A sea louse seen on a farmed Atlantic salmon during a louse count.
A sea louse seen on a farmed Atlantic salmon during a louse count.

£1.7m study seeks to unlock secrets of salmon sea lice resistance

Scientists in Scotland have been given £1.7 million for a study to identify genes that could make Atlantic salmon resistant to sea lice.

Published

The researchers aim to pinpoint key genes and associated biological processes underlying genetic resistance to the parasites.

This will include studying the response to lice attachment exhibited by coho salmon, a species of salmon which is fully resistant to sea lice, and then applying knowledge gained concerning mechanisms of resistance to Atlantic salmon, which is susceptible.

Coho salmon

The project is led by researchers from Edinburgh University’s Roslin Institute and the University of Stirling’s Institute of Aquaculture and will receive a total of £1.7 million from the Biotechnology and Biological Sciences Research Council (BBSRC) and the Sustainable Aquaculture Innovation Centre (SAIC). It is an industrial partnership award with aquaculture breeding company Benchmark Genetics.

Researchers will use data previously collected from 12,000 lice-infected fish to identify regions of the salmon genome associated with resistance to sea lice.

They will also compare Atlantic salmon with coho salmon to investigate the key mechanisms, genes and proteins involved in their different responses to lice.

Gene editing

Gene editing will be used to validate and shortlist genes and processes that could be linked to resistance, through tests examining the effects of “silencing” genes of interest.

Initial research will be conducted in fish cells, to identify the genes that are most likely to be involved in resisting infection by lice. These genes will then be targeted to produce gene-edited salmon embryos.

Gene editing, which enables targeted, precise changes to the genetic code, has been used in previous studies by scientists from the Roslin Institute to identify disease resistance genes in salmon, and has potential applications in aquaculture breeding to improve health and welfare traits. Selective breeding to increase resistance of salmon to lice is an effective but relatively slow process because a generation of salmon takes up to four years to reach maturity for reproduction.

Ross Houston: 'Gene editing has potential to expedite the breeding of disease-resistant salmon.'
Ross Houston: "Gene editing has potential to expedite the breeding of disease-resistant salmon."

Targeted changes

“Gene editing has potential to expedite the breeding of disease-resistant salmon by making targeted changes, informed by years of research into the genetic and functional mechanisms of resistance to sea lice,” said Professor Ross Houston, who holds a personal chair in aquaculture genetics at Roslin and recently joined Benchmark Genetics as its genetics innovation director.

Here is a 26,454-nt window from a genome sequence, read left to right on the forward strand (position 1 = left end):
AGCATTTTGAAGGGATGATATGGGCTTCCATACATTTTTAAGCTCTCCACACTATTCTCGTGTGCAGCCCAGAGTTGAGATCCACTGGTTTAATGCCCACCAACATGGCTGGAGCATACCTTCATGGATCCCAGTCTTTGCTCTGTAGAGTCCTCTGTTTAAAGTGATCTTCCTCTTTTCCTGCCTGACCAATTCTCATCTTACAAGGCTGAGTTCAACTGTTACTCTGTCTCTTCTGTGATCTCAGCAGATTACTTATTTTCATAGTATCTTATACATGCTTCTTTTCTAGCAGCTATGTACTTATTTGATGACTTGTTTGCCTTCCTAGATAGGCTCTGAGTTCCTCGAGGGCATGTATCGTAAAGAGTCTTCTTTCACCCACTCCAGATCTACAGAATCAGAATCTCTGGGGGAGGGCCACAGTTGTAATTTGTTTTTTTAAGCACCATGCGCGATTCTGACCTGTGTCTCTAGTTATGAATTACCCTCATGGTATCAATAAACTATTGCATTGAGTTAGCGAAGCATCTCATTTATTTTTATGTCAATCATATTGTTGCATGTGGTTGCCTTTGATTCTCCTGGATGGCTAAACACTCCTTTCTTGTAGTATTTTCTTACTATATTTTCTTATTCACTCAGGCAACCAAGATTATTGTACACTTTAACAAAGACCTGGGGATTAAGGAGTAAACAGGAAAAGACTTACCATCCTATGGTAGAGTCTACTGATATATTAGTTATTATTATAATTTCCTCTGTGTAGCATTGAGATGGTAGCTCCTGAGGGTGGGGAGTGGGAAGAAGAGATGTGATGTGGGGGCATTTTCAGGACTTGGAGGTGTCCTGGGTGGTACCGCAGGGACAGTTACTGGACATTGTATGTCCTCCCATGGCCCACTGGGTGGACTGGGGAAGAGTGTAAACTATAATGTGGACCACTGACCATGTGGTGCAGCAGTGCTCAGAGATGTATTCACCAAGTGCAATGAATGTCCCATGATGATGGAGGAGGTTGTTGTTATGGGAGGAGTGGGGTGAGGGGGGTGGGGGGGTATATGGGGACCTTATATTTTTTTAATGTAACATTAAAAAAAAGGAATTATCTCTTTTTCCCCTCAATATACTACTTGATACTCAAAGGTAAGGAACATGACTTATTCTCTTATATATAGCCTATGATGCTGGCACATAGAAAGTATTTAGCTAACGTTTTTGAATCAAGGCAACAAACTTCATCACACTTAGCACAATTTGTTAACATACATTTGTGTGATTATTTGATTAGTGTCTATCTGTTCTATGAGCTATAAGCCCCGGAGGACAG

“Work by our consortium aims to improve fish health and welfare, and enhance the sustainability of the salmon aquaculture sector, which is worth approximately £1 billion per year to the UK economy and is a major source of employment in rural communities of the Scottish Highlands.”

Transfer resistance

Dr Diego Robledo, research group leader at Roslin, said: “Different species show varying resistance to sea lice – while Atlantic salmon is highly susceptible, coho salmon is almost completely resistant.

“We are going to compare the genomes of the two species to understand how they are linked to their response to lice, so that we can identify the key mechanisms underlying resistance in coho salmon. We can then attempt to transfer these resistance mechanisms from coho salmon to Atlantic salmon via genome editing.”

James Bron: IoA is bringing more than 30 years' of experience to the project.
James Bron: IoA is bringing more than 30 years' of experience to the project.

Increasing sustainability

James Bron, Professor of Aquatic Animal Health at the University of Stirling, said the Institute of Aquaculture (IoA) brings more than 30 years’ research into the interactions of sea lice and Atlantic salmon to the collaboration.

“Advances made in disease control for Atlantic salmon aquaculture are relevant to the culture of other key species, so developing and applying these cutting-edge technologies helps to increase aquaculture sustainability and global food security,” said Bron.

Editing, not modifying

Gene editing allows scientists to remove sections of genes that perform or inhibit specific functions. It is not the same as genetic modification, which involves introducing new genes into an animal or plant from another source.

Examples of genetic modification include the faster growing AquAdvantage salmon produced by AquaBounty in the United States. The fish benefit from a one-time modification made to their ancestors 30 years ago, in which the typical growth hormone-regulating gene in the Atlantic salmon was replaced with the growth hormone-regulating gene from Pacific Chinook salmon, with a promoter sequence from ocean pout.

An example from the plant world is a camelina plant developed by Professor Johnathan Napier and his team at Rothamsted Research in Hertfordshire, England. The plant has been modified with algae genes to produce the omega-3 fatty acids EHA and DHA required by salmon.

GM produce cannot currently be used for feed in the UK or the European Union, and must be grown under licence, but crops of GM canola, a similar oilseed plant, are being grown in the US and can be used for feed in North America.

Relaxing the rules

Like genetic modification, gene editing is currently limited by the EU, although it is looking at separating the two.

The UK government is more sympathetic to gene editing and genetic modification and is looking to ease restrictions, starting with gene editing, in England. Gene editing is a devolved matter in Scotland.